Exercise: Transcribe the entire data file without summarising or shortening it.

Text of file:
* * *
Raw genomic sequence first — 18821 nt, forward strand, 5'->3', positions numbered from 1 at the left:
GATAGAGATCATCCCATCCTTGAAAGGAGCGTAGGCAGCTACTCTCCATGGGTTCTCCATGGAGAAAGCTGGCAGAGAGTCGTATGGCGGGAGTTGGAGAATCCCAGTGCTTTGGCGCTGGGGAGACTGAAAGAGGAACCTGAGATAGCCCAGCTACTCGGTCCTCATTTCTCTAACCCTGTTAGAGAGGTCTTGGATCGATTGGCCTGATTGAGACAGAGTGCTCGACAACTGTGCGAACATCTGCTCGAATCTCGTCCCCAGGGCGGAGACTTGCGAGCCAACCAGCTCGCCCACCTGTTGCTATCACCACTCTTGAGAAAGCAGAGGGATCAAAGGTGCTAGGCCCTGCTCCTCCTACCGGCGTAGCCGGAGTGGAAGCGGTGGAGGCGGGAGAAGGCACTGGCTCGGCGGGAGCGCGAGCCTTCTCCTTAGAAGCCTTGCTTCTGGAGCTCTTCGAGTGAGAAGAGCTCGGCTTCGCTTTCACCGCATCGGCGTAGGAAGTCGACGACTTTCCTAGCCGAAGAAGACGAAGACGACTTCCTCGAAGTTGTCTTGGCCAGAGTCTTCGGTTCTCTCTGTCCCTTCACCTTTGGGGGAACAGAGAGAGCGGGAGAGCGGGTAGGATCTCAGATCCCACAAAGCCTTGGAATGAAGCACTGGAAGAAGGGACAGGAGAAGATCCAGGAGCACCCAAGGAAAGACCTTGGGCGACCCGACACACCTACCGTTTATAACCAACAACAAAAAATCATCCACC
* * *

Raw genomic sequence first — 18821 nt, forward strand, 5'->3', positions numbered from 1 at the left:
GATAGAGATCATCCCATCCTTGAAAGGAGCGTAGGCAGCTACTCTCCATGGGTTCTCCATGGAGAAAGCTGGCAGAGAGTCGTATGGCGGGAGTTGGAGAATCCCAGTGCTTTGGCGCTGGGGAGACTGAAAGAGGAACCTGAGATAGCCCAGCTACTCGGTCCTCATTTCTCTAACCCTGTTAGAGAGGTCTTGGATCGATTGGCCTGATTGAGACAGAGTGCTCGACAACTGTGCGAACATCTGCTCGAATCTCGTCCCCAGGGCGGAGACTTGCGAGCCAACCAGCTCGCCCACCTGTTGCTATCACCACTCTTGAGAAAGCAGAGGGATCAAAGGTGCTAGGCCCTGCTCCTCCTACCGGCGTAGCCGGAGTGGAAGCGGTGGAGGCGGGAGAAGGCACTGGCTCGGCGGGAGCGCGAGCCTTCTCCTTAGAAGCCTTGCTTCTGGAGCTCTTCGAGTGAGAAGAGCTCGGCTTCGCTTTCACCGCATCGGCGTAGGAAGTCGACGACTTTCCTAGCCGAAGAAGACGAAGACGACTTCCTCGAAGTTGTCTTGGCCAGAGTCTTCGGTTCTCTCTGTCCCTTCACCTTTGGGGGAACAGAGAGAGCGGGAGAGCGGGTAGGATCTCAGATCCCACAAAGCCTTGGAATGAAGCACTGGAAGAAGGGACAGGAGAAGATCCAGGAGCACCCAAGGAAAGACCTTGGGCGACCCGACACACCTACCGTTTATAACCAACAACAAAAAATCATCCACC